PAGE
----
My next post will be about direct sales as they still hold the highest ROI for the winery owner – but its pretty hard to export and sell directly at the same time…

Hi all,

Just got off the phone with a winery owner friend of mine and once again realized that the difficulty for small to medium wineries lies in selling the wine (this includes getting paid for it) and that there really isn’t that much support out there for these guys… Hence my decision to start this blog. Let me introduce myself, I work for 4.5 years as a VP marketing and sales for a small to medium size winery in New Zealand and as you might have guessed from my title my main focus was on selling wine. This included branding, distribution channels – ie retaining existing ones and acquiring partners in new markets – pricing, marketing etc.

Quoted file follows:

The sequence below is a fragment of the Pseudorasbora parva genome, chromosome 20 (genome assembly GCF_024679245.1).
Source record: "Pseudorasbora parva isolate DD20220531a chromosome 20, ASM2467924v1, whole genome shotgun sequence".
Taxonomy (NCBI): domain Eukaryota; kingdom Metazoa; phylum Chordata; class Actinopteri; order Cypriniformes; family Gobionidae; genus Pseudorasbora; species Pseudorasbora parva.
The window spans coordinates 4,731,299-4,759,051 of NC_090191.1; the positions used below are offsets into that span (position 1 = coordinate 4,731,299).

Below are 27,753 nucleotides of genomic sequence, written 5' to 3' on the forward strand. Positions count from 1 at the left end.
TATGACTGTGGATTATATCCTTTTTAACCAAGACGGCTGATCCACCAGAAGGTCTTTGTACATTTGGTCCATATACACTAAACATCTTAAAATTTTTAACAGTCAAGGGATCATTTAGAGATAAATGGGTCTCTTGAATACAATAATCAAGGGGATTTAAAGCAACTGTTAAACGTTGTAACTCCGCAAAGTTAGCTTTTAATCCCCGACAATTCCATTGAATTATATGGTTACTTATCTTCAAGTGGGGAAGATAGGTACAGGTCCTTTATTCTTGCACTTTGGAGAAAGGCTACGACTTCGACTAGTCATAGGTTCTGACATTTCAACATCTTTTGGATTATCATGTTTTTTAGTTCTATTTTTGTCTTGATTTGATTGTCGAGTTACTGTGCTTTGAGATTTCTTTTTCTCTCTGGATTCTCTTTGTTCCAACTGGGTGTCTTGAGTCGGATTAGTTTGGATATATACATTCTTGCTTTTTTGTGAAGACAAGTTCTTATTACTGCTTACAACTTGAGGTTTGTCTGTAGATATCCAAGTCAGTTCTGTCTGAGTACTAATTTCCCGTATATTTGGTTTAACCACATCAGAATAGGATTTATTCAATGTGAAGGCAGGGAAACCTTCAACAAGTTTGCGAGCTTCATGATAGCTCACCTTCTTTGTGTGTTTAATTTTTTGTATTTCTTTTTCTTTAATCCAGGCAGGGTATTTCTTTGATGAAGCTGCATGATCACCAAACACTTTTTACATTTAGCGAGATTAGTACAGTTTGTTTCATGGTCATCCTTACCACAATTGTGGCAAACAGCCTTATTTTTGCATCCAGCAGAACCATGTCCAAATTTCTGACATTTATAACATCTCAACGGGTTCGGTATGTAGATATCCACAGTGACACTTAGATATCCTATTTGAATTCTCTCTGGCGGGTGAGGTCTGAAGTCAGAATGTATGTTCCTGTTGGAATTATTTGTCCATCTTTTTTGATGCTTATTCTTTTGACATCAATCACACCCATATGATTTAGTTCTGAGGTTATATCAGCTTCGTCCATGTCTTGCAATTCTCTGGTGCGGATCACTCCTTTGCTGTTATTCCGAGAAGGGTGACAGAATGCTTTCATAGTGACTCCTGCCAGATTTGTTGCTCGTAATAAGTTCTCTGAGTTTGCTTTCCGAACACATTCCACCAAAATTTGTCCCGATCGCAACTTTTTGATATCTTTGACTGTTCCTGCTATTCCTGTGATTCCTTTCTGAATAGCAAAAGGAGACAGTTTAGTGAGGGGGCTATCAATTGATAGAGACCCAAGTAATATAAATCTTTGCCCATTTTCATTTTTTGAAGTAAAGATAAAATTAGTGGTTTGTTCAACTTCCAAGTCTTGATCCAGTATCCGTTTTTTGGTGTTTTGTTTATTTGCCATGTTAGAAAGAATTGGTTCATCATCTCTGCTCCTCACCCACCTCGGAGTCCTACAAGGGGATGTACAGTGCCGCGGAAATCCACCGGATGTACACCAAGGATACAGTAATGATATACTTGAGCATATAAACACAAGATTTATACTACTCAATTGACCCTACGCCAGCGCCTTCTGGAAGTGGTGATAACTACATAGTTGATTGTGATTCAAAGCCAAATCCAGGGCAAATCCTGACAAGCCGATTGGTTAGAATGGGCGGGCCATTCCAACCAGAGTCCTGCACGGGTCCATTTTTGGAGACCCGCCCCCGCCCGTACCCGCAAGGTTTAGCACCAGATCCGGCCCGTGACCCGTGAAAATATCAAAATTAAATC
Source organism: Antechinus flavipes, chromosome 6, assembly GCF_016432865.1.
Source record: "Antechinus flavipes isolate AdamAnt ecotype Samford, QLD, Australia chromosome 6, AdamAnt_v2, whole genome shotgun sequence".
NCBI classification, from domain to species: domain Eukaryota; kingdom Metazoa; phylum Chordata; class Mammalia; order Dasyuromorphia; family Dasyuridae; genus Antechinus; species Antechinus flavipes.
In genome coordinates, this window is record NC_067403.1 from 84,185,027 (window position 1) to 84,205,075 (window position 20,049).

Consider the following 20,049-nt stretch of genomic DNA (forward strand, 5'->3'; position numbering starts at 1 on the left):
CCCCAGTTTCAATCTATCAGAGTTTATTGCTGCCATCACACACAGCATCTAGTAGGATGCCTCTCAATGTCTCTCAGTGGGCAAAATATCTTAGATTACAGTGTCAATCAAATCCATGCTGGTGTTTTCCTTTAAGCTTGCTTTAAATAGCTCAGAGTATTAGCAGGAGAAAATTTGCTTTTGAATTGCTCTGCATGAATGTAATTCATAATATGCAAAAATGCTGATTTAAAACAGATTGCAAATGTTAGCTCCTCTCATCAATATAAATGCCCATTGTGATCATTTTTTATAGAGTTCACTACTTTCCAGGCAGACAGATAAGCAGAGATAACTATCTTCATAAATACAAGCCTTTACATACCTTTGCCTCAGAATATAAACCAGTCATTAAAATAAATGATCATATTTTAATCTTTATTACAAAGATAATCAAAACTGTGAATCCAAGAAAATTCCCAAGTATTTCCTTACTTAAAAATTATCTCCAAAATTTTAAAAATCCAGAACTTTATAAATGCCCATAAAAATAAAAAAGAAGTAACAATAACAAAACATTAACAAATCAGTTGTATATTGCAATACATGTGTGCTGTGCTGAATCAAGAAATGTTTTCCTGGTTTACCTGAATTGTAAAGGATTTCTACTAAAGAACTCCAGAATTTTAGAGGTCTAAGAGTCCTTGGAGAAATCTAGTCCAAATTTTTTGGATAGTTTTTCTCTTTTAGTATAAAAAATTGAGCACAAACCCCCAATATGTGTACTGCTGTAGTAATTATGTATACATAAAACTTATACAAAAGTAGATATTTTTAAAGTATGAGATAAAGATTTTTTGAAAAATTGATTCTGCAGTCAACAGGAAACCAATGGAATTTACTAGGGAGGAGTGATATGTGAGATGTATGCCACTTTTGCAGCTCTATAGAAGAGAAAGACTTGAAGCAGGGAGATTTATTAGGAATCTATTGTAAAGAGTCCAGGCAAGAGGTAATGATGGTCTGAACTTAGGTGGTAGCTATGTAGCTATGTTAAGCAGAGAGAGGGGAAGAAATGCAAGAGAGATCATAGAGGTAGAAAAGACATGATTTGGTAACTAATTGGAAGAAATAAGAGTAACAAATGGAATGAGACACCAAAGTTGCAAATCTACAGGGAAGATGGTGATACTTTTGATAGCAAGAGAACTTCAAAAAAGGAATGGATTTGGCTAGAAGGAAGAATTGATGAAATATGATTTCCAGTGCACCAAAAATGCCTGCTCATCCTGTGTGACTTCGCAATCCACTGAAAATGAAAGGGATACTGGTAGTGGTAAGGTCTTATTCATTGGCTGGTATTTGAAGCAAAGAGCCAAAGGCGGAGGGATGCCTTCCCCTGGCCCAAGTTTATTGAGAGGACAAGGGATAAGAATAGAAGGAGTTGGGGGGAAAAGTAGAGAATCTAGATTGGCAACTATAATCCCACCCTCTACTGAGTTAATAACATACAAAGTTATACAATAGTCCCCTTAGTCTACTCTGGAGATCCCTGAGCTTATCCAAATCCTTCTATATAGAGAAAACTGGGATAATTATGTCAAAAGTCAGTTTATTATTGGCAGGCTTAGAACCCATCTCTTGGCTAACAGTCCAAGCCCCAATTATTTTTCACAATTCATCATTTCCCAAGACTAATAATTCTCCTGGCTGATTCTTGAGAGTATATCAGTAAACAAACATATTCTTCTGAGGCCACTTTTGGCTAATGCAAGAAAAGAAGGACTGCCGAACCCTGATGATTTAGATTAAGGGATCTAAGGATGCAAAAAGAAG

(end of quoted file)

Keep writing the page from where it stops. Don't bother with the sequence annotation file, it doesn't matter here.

Since leaving Nz I have been working in operations for a web start up and really started to appreciate the value of Social Media to get your product to market, I am also pretty clued up on budgeting, suppliers management and running a smooth operation, and would like to share my knowledge as well as my passion for wine with you all. Watch this space for tips on how to market your product and get the recognition and the $$ you are after!
Caroline